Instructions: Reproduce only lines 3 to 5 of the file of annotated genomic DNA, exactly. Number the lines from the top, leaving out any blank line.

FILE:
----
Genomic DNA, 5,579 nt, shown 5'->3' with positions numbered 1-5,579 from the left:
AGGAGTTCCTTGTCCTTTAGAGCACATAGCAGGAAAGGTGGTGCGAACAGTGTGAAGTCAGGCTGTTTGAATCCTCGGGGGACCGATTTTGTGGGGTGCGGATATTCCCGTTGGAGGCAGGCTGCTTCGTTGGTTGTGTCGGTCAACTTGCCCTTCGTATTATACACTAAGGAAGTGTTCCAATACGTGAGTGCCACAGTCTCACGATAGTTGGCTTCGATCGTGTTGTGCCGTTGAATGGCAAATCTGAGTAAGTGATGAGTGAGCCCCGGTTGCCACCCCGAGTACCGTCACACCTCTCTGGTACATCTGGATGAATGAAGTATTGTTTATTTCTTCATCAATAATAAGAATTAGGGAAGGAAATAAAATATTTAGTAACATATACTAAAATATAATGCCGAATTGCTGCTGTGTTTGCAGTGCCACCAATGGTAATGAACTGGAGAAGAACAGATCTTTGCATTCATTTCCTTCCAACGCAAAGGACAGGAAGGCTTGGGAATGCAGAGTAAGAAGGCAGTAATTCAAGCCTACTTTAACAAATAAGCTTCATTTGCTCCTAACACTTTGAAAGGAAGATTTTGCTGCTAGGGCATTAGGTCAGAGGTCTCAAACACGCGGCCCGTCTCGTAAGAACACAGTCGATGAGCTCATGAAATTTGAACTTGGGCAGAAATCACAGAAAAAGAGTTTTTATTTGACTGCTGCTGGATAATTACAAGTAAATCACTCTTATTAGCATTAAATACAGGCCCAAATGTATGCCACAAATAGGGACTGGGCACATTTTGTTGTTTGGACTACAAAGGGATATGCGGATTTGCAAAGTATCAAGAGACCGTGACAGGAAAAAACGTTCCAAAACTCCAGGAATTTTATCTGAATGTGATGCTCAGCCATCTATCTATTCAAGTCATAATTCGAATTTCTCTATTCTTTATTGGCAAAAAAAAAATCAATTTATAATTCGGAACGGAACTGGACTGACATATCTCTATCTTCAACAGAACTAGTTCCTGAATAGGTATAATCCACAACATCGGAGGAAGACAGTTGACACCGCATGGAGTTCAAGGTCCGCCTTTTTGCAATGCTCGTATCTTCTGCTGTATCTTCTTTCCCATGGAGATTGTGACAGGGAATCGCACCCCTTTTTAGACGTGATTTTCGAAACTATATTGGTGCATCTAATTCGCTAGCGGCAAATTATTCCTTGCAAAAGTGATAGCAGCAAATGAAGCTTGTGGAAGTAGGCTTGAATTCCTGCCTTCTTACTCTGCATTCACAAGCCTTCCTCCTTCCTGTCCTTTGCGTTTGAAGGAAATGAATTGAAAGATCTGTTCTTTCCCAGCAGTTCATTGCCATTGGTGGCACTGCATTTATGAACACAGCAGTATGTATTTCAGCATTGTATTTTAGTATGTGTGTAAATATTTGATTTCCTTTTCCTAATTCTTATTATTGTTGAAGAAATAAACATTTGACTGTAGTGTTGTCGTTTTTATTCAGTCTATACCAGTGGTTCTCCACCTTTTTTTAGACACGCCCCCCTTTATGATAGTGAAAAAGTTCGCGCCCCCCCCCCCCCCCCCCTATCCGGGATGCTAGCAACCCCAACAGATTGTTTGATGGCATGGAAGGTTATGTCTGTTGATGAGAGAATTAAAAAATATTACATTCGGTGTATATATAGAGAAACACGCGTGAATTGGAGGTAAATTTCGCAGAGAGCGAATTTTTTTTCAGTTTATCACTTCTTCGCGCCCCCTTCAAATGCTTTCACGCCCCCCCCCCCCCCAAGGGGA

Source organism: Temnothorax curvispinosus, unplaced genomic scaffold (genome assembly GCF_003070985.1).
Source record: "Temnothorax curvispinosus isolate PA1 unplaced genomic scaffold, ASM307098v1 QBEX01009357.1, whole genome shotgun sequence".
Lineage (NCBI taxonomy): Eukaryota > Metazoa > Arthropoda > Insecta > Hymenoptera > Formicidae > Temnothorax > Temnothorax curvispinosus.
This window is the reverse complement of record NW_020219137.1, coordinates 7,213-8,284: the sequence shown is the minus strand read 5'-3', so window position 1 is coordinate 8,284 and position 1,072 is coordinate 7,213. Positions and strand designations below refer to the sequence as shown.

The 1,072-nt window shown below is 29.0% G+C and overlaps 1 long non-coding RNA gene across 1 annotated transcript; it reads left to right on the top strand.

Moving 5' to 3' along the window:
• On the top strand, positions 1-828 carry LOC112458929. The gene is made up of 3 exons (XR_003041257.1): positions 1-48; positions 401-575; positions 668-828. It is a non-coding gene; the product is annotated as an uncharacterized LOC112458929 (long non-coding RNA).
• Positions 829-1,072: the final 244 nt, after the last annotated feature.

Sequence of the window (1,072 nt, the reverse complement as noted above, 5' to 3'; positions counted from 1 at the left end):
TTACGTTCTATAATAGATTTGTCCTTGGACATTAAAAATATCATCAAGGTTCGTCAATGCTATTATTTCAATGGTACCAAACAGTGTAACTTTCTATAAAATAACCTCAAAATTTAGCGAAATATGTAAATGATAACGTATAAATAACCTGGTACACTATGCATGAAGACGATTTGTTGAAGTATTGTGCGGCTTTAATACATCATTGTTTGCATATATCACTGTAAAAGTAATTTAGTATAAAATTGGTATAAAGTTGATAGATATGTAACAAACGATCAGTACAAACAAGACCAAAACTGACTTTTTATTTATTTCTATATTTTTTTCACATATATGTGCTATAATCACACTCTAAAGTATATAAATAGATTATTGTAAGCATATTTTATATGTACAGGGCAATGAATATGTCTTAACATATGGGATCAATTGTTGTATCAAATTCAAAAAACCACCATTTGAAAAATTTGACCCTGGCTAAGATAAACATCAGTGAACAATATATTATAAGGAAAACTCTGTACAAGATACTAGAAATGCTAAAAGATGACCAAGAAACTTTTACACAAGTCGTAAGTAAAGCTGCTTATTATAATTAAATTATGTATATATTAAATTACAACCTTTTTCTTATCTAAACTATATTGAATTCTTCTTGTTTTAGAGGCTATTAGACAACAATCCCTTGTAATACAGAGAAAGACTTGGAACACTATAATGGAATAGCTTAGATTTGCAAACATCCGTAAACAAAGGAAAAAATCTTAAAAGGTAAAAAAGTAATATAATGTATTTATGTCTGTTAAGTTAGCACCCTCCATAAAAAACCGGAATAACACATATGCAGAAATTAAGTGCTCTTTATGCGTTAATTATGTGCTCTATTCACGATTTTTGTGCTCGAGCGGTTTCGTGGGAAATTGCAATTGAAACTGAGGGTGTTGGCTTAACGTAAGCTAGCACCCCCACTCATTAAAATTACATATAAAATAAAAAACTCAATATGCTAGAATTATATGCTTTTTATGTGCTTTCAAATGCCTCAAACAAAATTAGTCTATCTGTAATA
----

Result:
Source organism: Temnothorax curvispinosus, unplaced genomic scaffold (genome assembly GCF_003070985.1).
Source record: "Temnothorax curvispinosus isolate PA1 unplaced genomic scaffold, ASM307098v1 QBEX01009357.1, whole genome shotgun sequence".
Lineage (NCBI taxonomy): Eukaryota > Metazoa > Arthropoda > Insecta > Hymenoptera > Formicidae > Temnothorax > Temnothorax curvispinosus.